Increased production of very low-density lipoprotein (VLDL) is a critical feature of the metabolic syndrome. Here we report that a selective increase in brain glucose lowered circulating triglycerides (TG) through the inhibition of TG-VLDL secretion by the liver. We found that the effect of glucose required its conversion to lactate, leading to activation of ATP-sensitive potassium channels and to decreased hepatic activity of stearoyl-CoA desaturase-1 (SCD1). SCD1 catalyzed the synthesis of oleyl-CoA from stearoyl-CoA. Curtailing the liver activity of SCD1 was sufficient to lower the hepatic levels of oleyl-CoA and to recapitulate the effects of central glucose administration on VLDL secretion. Notably, portal infusion of oleic acid restored hepatic oleyl-CoA to control levels and negated the effects of both central glucose and SCD1 deficiency on TG-VLDL secretion. These central effects of glucose (but not those of lactate) were rapidly lost in diet-induced obesity. These findings indicate that a defect in brain glucose sensing could play a critical role in the etiology of the metabolic syndrome.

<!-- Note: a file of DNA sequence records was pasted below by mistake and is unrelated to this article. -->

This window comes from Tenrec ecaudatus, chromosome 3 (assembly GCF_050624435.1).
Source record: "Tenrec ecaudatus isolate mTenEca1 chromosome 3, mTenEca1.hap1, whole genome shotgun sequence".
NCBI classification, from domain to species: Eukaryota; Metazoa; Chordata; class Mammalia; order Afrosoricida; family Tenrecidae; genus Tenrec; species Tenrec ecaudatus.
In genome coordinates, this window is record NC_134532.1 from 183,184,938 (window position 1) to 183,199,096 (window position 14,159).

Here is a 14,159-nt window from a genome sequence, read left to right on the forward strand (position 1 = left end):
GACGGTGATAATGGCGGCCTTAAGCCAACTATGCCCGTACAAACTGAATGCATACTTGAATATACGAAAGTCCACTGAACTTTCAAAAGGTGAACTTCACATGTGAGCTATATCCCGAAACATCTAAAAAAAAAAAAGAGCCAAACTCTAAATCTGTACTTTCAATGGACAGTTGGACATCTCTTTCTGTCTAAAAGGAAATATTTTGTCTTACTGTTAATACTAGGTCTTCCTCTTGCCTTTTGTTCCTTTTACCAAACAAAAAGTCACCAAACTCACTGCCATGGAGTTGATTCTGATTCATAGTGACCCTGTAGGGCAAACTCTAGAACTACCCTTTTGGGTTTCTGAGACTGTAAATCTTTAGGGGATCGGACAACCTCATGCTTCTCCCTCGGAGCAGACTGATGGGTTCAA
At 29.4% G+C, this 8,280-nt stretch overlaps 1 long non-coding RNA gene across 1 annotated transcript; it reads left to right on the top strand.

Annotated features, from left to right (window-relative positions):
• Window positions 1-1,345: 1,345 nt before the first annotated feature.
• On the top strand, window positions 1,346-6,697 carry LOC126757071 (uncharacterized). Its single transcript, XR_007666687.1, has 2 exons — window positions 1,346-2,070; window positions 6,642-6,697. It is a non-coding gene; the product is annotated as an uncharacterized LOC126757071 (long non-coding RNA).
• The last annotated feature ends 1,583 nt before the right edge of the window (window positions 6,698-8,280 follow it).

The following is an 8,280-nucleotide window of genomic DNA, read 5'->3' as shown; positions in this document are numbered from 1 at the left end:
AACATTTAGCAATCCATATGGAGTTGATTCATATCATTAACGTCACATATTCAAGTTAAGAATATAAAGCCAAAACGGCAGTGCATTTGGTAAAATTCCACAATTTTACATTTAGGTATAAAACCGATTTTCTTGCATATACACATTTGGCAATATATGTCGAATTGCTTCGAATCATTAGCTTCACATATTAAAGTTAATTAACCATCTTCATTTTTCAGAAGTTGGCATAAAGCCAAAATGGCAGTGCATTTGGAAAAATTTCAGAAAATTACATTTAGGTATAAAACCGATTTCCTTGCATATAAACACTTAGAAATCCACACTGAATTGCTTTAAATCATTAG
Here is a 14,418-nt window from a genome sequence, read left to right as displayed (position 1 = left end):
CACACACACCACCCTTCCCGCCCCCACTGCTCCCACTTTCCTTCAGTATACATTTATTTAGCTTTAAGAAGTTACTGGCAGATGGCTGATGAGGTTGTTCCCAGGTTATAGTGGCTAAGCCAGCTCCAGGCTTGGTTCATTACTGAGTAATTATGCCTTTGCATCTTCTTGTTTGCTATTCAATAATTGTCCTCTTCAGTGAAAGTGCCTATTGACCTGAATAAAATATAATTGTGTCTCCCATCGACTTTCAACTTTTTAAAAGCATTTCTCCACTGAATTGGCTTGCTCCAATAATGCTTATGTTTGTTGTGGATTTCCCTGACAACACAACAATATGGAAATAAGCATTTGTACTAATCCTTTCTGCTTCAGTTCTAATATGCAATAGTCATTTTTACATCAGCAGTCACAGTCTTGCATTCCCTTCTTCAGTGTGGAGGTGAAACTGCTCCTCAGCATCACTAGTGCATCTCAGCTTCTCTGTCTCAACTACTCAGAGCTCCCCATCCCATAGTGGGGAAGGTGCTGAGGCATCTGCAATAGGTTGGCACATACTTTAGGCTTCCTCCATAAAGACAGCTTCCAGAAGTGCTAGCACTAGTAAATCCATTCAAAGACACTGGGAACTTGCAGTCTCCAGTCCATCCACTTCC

|Original language||English (US)|
|Number of pages||10|
|State||Published - Feb 2007|
ASJC Scopus subject areas
- Biochemistry, Genetics and Molecular Biology(all)